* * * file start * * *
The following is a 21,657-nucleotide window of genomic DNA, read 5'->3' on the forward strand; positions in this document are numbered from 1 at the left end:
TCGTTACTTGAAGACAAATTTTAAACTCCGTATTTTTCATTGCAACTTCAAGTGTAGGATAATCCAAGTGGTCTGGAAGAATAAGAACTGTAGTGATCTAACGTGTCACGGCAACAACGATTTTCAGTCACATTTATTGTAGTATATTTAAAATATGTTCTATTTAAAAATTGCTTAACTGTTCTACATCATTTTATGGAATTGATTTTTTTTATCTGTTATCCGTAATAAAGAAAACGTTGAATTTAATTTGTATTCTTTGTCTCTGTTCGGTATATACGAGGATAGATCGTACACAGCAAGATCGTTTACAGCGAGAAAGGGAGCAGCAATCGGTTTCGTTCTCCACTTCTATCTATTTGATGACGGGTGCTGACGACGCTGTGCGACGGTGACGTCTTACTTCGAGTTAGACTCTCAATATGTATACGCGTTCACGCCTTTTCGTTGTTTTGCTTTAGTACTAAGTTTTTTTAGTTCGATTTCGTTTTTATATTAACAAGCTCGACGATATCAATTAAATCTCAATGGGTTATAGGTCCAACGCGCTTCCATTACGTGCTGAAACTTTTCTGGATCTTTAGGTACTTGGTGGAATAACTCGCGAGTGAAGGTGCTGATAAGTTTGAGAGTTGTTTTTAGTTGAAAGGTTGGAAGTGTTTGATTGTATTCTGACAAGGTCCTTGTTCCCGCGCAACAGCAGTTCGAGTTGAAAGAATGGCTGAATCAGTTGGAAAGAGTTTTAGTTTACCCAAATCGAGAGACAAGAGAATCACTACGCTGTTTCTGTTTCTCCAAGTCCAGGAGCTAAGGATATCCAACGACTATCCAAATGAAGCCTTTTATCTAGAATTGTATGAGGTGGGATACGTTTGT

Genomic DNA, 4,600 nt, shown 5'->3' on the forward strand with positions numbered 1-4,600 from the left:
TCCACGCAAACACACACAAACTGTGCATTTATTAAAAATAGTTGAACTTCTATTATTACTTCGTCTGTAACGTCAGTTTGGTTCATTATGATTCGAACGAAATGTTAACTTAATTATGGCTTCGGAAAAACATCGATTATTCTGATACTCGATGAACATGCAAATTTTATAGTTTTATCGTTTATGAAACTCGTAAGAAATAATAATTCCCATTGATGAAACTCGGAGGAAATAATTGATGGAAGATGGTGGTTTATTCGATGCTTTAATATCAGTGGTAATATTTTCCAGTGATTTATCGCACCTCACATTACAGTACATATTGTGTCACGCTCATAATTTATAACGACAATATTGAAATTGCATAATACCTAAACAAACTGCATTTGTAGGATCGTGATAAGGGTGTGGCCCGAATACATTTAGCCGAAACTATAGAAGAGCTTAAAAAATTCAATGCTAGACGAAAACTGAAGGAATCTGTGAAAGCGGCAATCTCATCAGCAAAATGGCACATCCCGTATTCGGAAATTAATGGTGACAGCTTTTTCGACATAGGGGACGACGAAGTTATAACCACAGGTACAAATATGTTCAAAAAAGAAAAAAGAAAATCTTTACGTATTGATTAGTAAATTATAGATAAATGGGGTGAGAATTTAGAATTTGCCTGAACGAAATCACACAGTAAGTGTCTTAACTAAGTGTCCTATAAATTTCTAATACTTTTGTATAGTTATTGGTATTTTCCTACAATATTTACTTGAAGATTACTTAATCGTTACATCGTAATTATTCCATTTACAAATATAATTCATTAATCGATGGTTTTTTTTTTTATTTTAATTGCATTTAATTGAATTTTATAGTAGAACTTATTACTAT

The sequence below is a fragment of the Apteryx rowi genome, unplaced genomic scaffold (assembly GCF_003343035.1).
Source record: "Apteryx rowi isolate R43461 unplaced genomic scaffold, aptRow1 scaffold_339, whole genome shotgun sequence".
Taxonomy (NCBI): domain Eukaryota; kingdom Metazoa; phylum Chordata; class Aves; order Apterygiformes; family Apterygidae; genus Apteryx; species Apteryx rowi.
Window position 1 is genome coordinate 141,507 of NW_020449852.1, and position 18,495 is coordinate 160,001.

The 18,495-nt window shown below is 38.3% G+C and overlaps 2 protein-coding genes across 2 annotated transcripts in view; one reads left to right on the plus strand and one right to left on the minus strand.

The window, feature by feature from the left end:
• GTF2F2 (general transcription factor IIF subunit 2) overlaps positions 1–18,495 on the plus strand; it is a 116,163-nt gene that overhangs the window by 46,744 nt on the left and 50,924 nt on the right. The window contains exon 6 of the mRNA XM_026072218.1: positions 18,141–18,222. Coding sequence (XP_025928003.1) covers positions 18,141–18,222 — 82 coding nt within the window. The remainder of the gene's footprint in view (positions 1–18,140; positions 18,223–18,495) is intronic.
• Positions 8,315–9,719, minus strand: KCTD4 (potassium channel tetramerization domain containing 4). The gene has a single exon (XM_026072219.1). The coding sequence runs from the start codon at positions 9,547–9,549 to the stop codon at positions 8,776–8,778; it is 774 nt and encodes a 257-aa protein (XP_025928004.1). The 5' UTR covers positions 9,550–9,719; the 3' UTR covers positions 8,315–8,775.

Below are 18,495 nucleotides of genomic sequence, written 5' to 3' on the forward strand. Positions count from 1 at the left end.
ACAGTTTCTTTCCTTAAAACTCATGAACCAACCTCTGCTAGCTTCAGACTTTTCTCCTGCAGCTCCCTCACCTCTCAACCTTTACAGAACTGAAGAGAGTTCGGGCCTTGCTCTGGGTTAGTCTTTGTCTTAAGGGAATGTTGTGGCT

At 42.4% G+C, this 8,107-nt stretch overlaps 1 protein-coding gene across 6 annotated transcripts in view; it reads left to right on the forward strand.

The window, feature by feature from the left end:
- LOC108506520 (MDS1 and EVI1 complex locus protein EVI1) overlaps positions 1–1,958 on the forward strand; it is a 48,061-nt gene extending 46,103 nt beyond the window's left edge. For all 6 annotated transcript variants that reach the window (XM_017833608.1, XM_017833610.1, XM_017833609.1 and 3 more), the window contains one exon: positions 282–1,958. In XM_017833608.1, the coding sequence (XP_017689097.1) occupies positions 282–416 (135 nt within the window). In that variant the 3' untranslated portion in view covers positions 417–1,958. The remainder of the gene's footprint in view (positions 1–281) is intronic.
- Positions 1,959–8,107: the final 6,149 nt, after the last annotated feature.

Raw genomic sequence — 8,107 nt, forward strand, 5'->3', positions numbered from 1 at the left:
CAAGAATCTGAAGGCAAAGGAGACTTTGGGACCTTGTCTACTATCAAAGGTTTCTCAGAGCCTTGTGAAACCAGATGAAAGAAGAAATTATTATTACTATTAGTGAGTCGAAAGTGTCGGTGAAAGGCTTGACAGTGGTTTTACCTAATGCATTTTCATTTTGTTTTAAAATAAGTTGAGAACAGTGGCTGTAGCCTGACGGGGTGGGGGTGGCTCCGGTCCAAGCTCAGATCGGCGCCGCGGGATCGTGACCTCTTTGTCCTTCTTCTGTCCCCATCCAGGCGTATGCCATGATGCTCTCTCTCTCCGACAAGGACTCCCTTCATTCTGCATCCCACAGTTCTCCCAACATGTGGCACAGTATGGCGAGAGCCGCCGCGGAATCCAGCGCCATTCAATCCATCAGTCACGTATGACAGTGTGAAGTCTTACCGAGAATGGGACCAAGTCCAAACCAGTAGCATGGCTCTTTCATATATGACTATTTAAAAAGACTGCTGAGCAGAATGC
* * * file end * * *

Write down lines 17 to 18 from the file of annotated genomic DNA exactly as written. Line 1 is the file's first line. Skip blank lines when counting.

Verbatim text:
- LOC108506520 (MDS1 and EVI1 complex locus protein EVI1) overlaps positions 1–1,958 on the forward strand; it is a 48,061-nt gene extending 46,103 nt beyond the window's left edge. For all 6 annotated transcript variants that reach the window (XM_017833608.1, XM_017833610.1, XM_017833609.1 and 3 more), the window contains one exon: positions 282–1,958. In XM_017833608.1, the coding sequence (XP_017689097.1) occupies positions 282–416 (135 nt within the window). In that variant the 3' untranslated portion in view covers positions 417–1,958. The remainder of the gene's footprint in view (positions 1–281) is intronic.
- Positions 1,959–8,107: the final 6,149 nt, after the last annotated feature.